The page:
Many families have resolved to get an estate plan in place, or reviewing an older, existing one. This should be high on everyone’s list. Yet, many still won’t find time to get around to it this year. This year, how about a celebrity’s estate planning tragedy, that is all too common, to help encourage you…
Jim Morrison, the late lead singer of The Doors, died in 1971 at age 27. Before his death he had signed a simple, one-page Will that left everything to his girlfriend, Pamela Courson (or if she died before he did, to his brother and sister).As a result of the Will, Courson inherited his entire estate when he passed. Unfortunately, Courson, herself, died shortly afterward. Because Courson didn’t have a Will, most of Morrison’s fortune then went — by law — to Courson’s closest living relatives: her parents.
Now, Pamela’s father was a former Navy officer and a high school principal in conservative Orange County, California. He probably never imagined that he would spend decades collecting millions of dollars in rock-and-roll royalties, or that he would have artistic control over a counterculture legend’s poetry and a major say in how Morrison was portrayed in movies, such as The Doors. It’s probably safe to assume that Morrison didn’t anticipate this either and it probably wasn’t exactly what he had in mind.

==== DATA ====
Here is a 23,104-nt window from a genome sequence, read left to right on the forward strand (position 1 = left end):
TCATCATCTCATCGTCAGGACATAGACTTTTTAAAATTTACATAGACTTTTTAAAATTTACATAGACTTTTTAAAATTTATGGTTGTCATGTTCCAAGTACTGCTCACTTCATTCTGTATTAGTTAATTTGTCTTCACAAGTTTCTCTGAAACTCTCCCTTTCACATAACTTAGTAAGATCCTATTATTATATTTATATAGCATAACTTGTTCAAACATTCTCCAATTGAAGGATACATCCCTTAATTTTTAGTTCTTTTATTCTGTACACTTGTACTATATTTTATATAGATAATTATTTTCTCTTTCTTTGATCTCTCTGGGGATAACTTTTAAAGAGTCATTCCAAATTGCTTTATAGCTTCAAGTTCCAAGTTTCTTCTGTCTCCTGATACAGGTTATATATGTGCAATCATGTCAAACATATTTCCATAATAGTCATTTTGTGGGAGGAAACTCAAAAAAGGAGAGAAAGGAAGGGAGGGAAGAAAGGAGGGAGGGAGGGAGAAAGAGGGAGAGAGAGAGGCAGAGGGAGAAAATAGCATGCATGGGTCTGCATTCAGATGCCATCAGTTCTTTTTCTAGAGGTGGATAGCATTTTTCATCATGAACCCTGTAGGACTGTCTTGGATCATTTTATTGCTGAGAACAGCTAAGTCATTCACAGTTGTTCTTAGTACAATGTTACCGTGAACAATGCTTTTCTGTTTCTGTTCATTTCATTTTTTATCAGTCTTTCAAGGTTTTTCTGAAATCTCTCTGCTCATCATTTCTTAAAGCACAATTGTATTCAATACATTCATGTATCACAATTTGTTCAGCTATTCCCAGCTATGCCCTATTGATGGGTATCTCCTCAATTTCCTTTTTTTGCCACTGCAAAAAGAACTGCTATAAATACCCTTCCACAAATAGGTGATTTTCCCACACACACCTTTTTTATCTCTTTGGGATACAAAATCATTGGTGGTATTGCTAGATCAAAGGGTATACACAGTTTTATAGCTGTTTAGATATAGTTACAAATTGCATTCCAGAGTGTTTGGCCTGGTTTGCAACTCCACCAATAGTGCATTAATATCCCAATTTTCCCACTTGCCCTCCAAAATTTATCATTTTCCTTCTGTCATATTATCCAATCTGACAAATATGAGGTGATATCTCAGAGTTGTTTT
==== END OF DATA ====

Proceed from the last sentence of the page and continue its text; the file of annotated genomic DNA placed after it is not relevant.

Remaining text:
Morrison could easily have avoided this unintended result by setting up a trust that would have cared for Pamela, but that would have directed his fortune to his own family if something happened to her, and put someone he knew and trusted in charge of his artistic legacy.
How is all this relevant to common folk who aren’t rock stars? The truth is, many people sign simple or “form” Wills, sometimes out of a book, from the Internet, or drafted by an inexperienced, general practice attorney. They make a similar and tragic mistake.
This is why it’s essential to talk to an experienced estate planning attorney about your wishes. A good estate plan considers all the “what-ifs,” and will make sure you accomplish your objectives, even if something you didn’t anticipate happens along the way.